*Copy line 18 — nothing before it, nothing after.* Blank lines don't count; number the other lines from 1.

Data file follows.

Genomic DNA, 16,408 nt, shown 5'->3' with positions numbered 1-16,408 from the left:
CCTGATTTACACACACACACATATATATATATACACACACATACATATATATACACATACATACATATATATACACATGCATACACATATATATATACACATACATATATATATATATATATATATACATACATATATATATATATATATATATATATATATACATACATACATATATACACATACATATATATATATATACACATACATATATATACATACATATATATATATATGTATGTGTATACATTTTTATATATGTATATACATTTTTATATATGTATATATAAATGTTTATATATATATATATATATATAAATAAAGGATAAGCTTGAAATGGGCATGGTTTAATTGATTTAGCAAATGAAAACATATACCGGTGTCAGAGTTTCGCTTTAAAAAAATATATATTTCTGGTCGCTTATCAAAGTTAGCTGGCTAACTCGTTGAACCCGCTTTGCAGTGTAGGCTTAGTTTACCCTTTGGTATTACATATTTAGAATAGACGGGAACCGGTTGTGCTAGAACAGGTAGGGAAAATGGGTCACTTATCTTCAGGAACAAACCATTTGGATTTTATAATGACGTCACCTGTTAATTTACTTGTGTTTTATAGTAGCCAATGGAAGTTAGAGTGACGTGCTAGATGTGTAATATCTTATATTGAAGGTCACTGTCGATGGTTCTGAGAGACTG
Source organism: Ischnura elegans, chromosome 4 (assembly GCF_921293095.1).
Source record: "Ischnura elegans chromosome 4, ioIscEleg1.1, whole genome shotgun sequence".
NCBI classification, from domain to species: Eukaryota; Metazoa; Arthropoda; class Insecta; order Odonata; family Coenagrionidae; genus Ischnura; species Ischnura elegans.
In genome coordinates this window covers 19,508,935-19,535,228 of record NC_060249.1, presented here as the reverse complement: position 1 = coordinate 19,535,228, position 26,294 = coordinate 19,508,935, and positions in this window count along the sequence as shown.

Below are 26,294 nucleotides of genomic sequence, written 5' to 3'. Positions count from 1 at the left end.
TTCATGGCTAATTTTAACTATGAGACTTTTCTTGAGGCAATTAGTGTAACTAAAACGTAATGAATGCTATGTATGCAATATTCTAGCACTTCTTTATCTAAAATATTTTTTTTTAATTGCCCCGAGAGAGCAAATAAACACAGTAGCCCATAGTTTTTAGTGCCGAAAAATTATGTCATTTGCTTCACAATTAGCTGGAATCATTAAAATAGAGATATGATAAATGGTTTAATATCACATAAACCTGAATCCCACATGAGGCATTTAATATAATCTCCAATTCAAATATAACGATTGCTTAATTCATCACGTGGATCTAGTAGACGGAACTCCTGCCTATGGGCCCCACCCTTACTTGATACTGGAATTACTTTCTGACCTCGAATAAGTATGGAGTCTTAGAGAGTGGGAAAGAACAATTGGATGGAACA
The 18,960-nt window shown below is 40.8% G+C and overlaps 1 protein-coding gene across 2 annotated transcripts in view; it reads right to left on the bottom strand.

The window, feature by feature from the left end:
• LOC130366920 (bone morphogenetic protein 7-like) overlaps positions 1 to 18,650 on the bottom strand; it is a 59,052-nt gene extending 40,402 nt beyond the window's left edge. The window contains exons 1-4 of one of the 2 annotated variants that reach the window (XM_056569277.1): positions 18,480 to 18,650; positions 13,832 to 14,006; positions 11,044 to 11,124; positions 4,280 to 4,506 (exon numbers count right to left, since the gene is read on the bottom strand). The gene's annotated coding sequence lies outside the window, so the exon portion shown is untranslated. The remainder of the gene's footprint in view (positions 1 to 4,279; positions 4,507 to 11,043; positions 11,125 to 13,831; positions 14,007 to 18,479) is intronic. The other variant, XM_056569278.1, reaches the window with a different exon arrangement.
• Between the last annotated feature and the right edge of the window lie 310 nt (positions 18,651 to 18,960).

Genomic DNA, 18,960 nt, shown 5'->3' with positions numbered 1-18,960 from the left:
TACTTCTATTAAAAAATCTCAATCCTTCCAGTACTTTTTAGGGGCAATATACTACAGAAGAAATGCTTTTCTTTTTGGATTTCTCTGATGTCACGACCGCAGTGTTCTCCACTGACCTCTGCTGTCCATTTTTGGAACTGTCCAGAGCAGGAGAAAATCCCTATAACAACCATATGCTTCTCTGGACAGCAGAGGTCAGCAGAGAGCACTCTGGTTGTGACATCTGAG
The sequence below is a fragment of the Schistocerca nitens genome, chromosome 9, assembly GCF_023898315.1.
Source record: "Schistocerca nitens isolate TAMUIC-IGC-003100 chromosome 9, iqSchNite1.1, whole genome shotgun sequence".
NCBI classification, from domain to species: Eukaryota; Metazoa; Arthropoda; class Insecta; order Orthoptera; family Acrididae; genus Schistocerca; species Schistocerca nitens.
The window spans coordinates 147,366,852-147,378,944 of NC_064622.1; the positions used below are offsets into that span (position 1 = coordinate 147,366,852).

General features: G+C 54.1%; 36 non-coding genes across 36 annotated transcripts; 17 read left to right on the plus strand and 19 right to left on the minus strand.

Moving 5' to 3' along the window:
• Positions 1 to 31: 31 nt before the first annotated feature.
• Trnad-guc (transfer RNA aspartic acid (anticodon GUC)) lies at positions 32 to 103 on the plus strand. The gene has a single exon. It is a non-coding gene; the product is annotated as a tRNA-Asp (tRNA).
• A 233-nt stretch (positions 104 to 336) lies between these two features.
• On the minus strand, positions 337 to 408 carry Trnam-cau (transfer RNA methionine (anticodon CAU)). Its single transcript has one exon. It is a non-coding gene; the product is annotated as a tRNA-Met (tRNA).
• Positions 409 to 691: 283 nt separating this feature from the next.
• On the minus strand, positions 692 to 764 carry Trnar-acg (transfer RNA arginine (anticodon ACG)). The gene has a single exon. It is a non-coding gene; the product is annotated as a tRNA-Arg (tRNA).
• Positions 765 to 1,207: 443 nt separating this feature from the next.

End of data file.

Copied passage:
The window spans coordinates 147,366,852-147,378,944 of NC_064622.1; the positions used below are offsets into that span (position 1 = coordinate 147,366,852).